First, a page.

The Second Amendment Preservation Act became law last year, and among other things, it threatens to fine local or federal law enforcement officers up to $1,000 and sentence them up to a year in jail if they enforce federal gun laws in Missouri.
This law also threatens police departments with fines of up to $50,000 if they partner with the FBI, U.S. Drug Enforcement Agency or the U.S. Bureau of Alcohol, Tobacco, Firearms and Explosives to “register, track” or forbid the “transfer of any kind of firearm.”
That fine, by the way, is payable to a Missourian who believes their Second Amendment rights have been violated.
In other words, a possible suspect involved in a case. It has, in essence, made it illegal for our police department to cooperate with federal law enforcement agents on cases that might involve enforcing federal gun crimes.
Historically here in Cape Girardeau, the majority of our success in combating gun crimes has been through federal charges, and the cooperation we’ve had with federal task forces. Our department here has had to remove officers from those federal task forces as a result of this bill.
Go read an article on CBSnews.com of an interview done last November with local and state officials on this issue. It’s very concerning. The premise of this legislation was that Missourians needed protection from a federal government that was coming to take away our guns. In my opinion, rising populism legislated under the guise of conservatism is having a very negative impact on our ability to keep our community safe from some very dangerous people.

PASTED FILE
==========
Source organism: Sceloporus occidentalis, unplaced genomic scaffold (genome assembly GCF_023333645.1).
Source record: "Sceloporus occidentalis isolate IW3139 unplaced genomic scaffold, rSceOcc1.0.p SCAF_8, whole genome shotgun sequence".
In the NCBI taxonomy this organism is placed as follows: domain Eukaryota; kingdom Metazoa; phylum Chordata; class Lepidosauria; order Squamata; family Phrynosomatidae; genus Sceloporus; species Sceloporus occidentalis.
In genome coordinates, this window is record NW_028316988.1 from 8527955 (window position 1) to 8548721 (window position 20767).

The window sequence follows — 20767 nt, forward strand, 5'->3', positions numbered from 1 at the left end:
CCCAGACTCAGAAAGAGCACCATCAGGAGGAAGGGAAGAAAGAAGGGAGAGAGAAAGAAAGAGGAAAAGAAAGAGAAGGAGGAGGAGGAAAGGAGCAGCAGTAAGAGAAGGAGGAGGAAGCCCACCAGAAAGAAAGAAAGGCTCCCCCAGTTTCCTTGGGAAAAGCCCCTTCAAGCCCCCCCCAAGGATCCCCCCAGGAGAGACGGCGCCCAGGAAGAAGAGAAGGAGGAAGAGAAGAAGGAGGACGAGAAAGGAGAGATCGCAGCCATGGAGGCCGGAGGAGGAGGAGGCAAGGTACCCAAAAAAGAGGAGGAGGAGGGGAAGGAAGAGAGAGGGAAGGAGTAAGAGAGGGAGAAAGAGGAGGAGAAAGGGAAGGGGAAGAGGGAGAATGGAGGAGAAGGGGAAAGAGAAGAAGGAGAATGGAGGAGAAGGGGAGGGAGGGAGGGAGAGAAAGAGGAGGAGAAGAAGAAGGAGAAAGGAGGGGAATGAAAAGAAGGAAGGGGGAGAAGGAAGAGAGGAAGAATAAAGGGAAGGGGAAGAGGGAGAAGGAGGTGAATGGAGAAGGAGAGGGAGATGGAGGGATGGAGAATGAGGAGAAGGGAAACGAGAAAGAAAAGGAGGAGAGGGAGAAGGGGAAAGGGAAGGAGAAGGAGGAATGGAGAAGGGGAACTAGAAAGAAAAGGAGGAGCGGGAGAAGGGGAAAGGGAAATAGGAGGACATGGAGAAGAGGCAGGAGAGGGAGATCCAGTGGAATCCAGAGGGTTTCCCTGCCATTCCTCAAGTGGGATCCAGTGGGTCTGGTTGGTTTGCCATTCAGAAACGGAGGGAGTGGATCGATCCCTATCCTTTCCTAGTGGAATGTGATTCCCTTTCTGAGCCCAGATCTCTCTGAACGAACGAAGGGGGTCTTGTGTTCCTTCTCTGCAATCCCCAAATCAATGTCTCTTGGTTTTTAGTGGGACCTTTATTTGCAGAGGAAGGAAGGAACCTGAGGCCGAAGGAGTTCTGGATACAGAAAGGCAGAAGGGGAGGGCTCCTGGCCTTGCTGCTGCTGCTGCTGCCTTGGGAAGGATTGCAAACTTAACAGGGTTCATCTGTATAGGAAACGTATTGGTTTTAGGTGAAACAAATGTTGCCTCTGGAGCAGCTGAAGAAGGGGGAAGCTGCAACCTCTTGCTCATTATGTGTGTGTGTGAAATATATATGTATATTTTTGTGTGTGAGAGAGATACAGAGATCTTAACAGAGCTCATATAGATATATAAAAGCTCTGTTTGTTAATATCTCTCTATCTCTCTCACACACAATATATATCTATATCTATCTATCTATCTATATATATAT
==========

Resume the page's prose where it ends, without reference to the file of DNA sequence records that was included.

Lastly, I want to share a bit about the economy and budget of the city. A common barometer we like to discuss is the general sales tax revenue, which combined with the city use tax fuels 42% of the city’s general fund.
The general fund accounts for the basic municipal functions of police and fire, street and park maintenance, and special project needs.
Over the past five years, we have seen an overall increase in the general sales tax receipts, from approximately $10.5 million in 2018 to what is a projected amount of $12.4 million in 2022.
There are some large considerations to be made for these numbers, given the pandemic that began in 2020. Massive stimulus programs and inflation are just two of the extraordinary issues we’ve seen in this time.